Abousfian Abdelrazik is a Sudanese-born Canadian dual citizen.
Explore Abousfian Abdelrazik Wiki Age, Height, Biography as Wikipedia, Wife, Family relation. There is no question Abousfian Abdelrazik is the most famous & most loved celebrity of all the time. You can find out how much net worth Abousfian has this year and how he spent his expenses. Also find out how he got rich at the age of 59. He has a pure loving kind heart personality. Scroll Down and find everything about him.
|Date of Birth||January 1, 1962|
|Birth Day||January 1|
|Age||59 years old|
|Also Known for||Terrorist|
Famously known by the Family name Abousfian Abdelrazik, is a great Terrorist. He was born on January 1, 1962, in Canada/Sudan. is a beautiful and populous city located in Canada/Sudan France.
Read Also: Paula Abdul Wiki, Biography, Age, Net Worth, Family, Instagram, Twitter, Social Profiles & More Facts
Abousfian Abdelrazik Net Worth
Abousfian Abdelrazik has a net worth of $5.00 million (Estimated) which he earned from his occupation as Terrorist. Popularly known as the Terrorist of France. He is seen as one of the most successful Terrorist of all times. Abousfian Abdelrazik Net Worth & Basic source of earning is being a successful French Terrorist.
Abousfian entered the career as Terrorist In his early life after completing his formal education..
|Estimated Net Worth in 2022||$1 Million to $5 Million Approx|
|Previous Year’s Net Worth (2021)||Being Updated|
|Salary in 2021||Not Available|
|Annual Salary||Being Updated|
|Cars Info||Not Available|
Born on January 1, 1962, the Terrorist Abousfian Abdelrazik is arguably the world’s most influential social media star. Abousfian is an ideal celebrity influencer. With his large number of social media fans, he often posts many personal photos and videos to interact with his huge fan base on social media platforms. Personal touch and engage with his followers. You can scroll down for information about his Social media profiles.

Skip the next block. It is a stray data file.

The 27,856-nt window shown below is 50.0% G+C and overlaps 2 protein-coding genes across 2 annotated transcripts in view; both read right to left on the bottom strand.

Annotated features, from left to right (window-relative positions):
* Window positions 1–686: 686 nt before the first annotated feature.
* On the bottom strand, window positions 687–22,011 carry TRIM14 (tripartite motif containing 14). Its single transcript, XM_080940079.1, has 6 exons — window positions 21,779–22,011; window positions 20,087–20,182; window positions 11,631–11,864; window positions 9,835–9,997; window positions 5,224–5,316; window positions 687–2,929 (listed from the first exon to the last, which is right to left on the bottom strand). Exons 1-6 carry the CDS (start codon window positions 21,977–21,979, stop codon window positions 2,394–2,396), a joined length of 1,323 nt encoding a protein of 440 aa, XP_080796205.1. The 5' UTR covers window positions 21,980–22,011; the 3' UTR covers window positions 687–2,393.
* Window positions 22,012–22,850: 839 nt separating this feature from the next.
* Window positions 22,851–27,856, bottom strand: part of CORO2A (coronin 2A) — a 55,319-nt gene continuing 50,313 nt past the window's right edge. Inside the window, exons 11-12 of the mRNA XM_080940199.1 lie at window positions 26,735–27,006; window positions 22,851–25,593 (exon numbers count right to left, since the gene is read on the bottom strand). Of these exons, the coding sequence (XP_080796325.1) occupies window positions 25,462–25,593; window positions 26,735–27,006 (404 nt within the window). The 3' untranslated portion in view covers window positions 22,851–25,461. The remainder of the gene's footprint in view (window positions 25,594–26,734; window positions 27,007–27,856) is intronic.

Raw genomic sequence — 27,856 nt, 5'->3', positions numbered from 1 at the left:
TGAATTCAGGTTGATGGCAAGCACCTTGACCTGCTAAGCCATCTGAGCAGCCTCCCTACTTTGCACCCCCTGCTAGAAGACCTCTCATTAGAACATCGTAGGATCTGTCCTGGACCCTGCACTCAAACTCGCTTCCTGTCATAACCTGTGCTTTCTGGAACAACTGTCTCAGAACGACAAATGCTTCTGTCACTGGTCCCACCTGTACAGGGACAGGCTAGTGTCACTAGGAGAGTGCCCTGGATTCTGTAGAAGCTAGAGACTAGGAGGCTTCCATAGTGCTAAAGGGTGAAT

|Wikipedia||Abousfian Abdelrazik Wikipedia|
Life Story & Timeline
During a news conference upon his return to Canada, Abdelrazik summarized his story of six years of exile. According to his account, CSIS stated that “Sudan will be your Guantanamo”. He also described how a CSIS agent interviewed him before he left for the Sudan and was also his interrogator in the Sudan—a fact that was subsequently admitted by CSIS in court documents. During that interview in 2003, Abdelrazik said that the CSIS agent told him he would “never see Canada again”. He also repudiated every allegation that the US government had made against him, including accusations that he knew Osama bin Laden, had fought in Chechnya and trained in Afghanistan, and was a key al-Qaeda operative. In May 2009, The Globe and Mail published new reports on the role Canadian authorities had played in Abdelrazik’s apprehension.
Abdelrazik family bought him an airline ticket to Montreal, but the airlines refused to transport him because his name had been place on the US no-fly list. Sudan then forced him to live in a police–owned and –monitored house. In September 2004, his wife in Montreal divorced him, and the following month Abdelrazik married a Sudanese woman, with whom he had a child the following year.
Abdelrazik was removed from the United Nations Security Council blacklist on November 30, 2011.
On August 5, 2011, a La Presse story said that the Montreal newspaper had seen a 4-page document sent by CSIS to Transport Canada in July 2004, in which CSIS claimed to have intercepted a Summer 2000 conversation between Abdelrazik and Adil Charkaoui in which the two men discussed blowing up an airliner flying from Montreal to France. According to La Presse, the CSIS authors also stated that traces of RDX had been found during a search of Abdelrazik’s vehicle in October 2001.
In September 2011, The Globe and Mail summarized additional documents that had been leaked to them that showed that Canadian authorities had barred his return to Canada because he was listed on a US no fly list. According to The Globe and Mail a listing on a US list should have been insufficient to bar him from returning to Canada, and yet due to this listing, he was stuck in Sudan for a further five years. The Globe and Mail also reported that Canada was under pressure to help the USA get Abdelrazik sent to the Guantanamo Bay detention camps.